222 / 614
Decrease29In coalition
200912,077,4379,988,84323.0 (2nd)
146 / 622
Decrease76In opposition
201312,835,93311,247,28325.7 (2nd)
193 / 630
Increase42In coalition
201711,426,6139,538,36720.5 (2nd)
153 / 709
Decrease40In coalition

European Parliament

Election yearNo. of
overall votes
% of
overall vote
No. of
overall seats won
197911,370,04540.8 (1st)
33 / 81
19849,296,41737.4 (2nd)
32 / 81
198910,525,72837.3 (1st)
30 / 81
199411,389,69732.2 (1st)
40 / 99
19998,307,08530.7 (2nd)
33 / 99
20045,547,97121.5 (2nd)
23 / 99
20095,472,56620.8 (2nd)
23 / 99
20147,999,95527.2 (2nd)
27 / 96
20195,914,95315.8 (3rd)
16 / 96

State Parliaments (Länder)

State ParliamentElection yearNo. of
overall votes
% of
overall vote
Baden-Württemberg2016679,87212.7 (4th)Decrease
19 / 143
Bavaria20181,317,9429.7 (5th)Decrease
22 / 205
Berlin2016352,36921.6 (1st)Decrease
38 / 160
Brandenburg2019331,23826.2% (1st)Decrease
25 / 88
Bremen2019365,31524.9 (2nd)Decrease
23 / 84
Hamburg20151,611,27445.6 (1st)Decrease
58 / 121
Hesse2018570,16619.8 (3rd)Decrease
29 / 137
Lower Saxony20171,413,99036.9 (1st)Increase
55 / 137
Mecklenburg-Vorpommern2016246,39330.6 (1st)Decrease
28 / 71
North Rhine-Westphalia20172,649,20531.2 (2nd)Decrease
69 / 199
Rhineland-Palatinate2016771,84836.2 (1st)Increase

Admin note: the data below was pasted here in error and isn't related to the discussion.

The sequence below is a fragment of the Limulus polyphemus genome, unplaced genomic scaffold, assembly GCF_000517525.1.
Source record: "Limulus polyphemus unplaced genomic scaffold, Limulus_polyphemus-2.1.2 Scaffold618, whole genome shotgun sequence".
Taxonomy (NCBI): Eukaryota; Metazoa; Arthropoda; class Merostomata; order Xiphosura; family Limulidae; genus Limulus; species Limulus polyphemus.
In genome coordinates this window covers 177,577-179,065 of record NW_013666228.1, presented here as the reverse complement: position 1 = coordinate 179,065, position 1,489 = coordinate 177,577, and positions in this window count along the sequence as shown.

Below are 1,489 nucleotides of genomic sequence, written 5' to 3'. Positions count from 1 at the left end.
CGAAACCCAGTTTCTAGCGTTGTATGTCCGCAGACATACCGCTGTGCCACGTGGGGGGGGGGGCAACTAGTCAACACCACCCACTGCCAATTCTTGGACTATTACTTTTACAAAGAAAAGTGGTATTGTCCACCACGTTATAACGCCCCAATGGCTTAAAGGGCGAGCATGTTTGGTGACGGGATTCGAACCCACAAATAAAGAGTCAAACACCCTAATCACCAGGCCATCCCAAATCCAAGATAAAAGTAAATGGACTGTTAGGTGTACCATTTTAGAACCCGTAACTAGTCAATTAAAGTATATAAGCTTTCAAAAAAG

39 / 101
Saarland2017157,84129.6 (2nd)Decrease
17 / 51
Saxony2019167,2897.7 (5th)Decrease
10 / 119
Saxony-Anhalt2016119,37710.6 (4th)Decrease
11 / 87
Schleswig-Holstein2017400,63527.2 (2nd)Decrease
21 / 73
Thuringia2014116,88912.4 (3rd)Decrease
12 / 91

Leadership of the Social Democratic Party

The party is led by the Leader of the Social Democratic Party. They are supported by six Deputy Leaders and the party executive.

The previous leader was Andrea Nahles. She announced her pending resignation on 2 June 2019. The current Deputy Leaders are Manuela Schwesig, Ralf Stegner, Olaf Scholz, Thorsten Schäfer-Gümbel, Natascha Kohnen and Maria Luise "Malu" Dreyer. Dreyer, Schwesig, and Schäfer-Gümbel are currently serving as acting leaders of the party.

As Germany is a federal republic, each of Germany's states have their own SPD party at the state level.

The current leaders of the SPD state parties are the following:

Baden-WürttembergAndreas Stoch
19 / 143
In opposition
BavariaNatascha Kohnen
22 / 205
In opposition
BerlinMichael Müller
38 / 160
In coalition
BrandenburgDietmar Woidke
30 / 88
In coalition
BremenSascha Karolin Aulepp
30 / 83
In coalition
HamburgMelanie Leonhard
58 / 121
In coalition
HesseThorsten Schäfer-Gümbel
37 / 110
In opposition
Lower SaxonyStephan Weil
55 / 137
In coalition
Mecklenburg-VorpommernManuela Schwesig
26 / 71
In coalition
North Rhine-WestphaliaSebastian Hartmann
69 / 199
In opposition
Rhineland-PalatinateRoger Lewentz
39 / 101
In coalition
SaarlandAnke Rehlinger
17 / 51
In coalition
SaxonyMartin Dulig
18 / 126
In coalition
Saxony-AnhaltBurkhard Lischka
11 / 87
In coalition
Schleswig-HolsteinSerpil Midyatli
21 / 73
In opposition
ThuringiaWolfgang Tiefensee
13 / 91
In coalition

See also

  • Bundestag (Federal Assembly of Germany)

  • Elections in the Free State of Prussia

  • List of political parties in Germany

  • Mierscheid Law

  • Party finance in Germany

  • Politics of Germany

  • Weimar Republic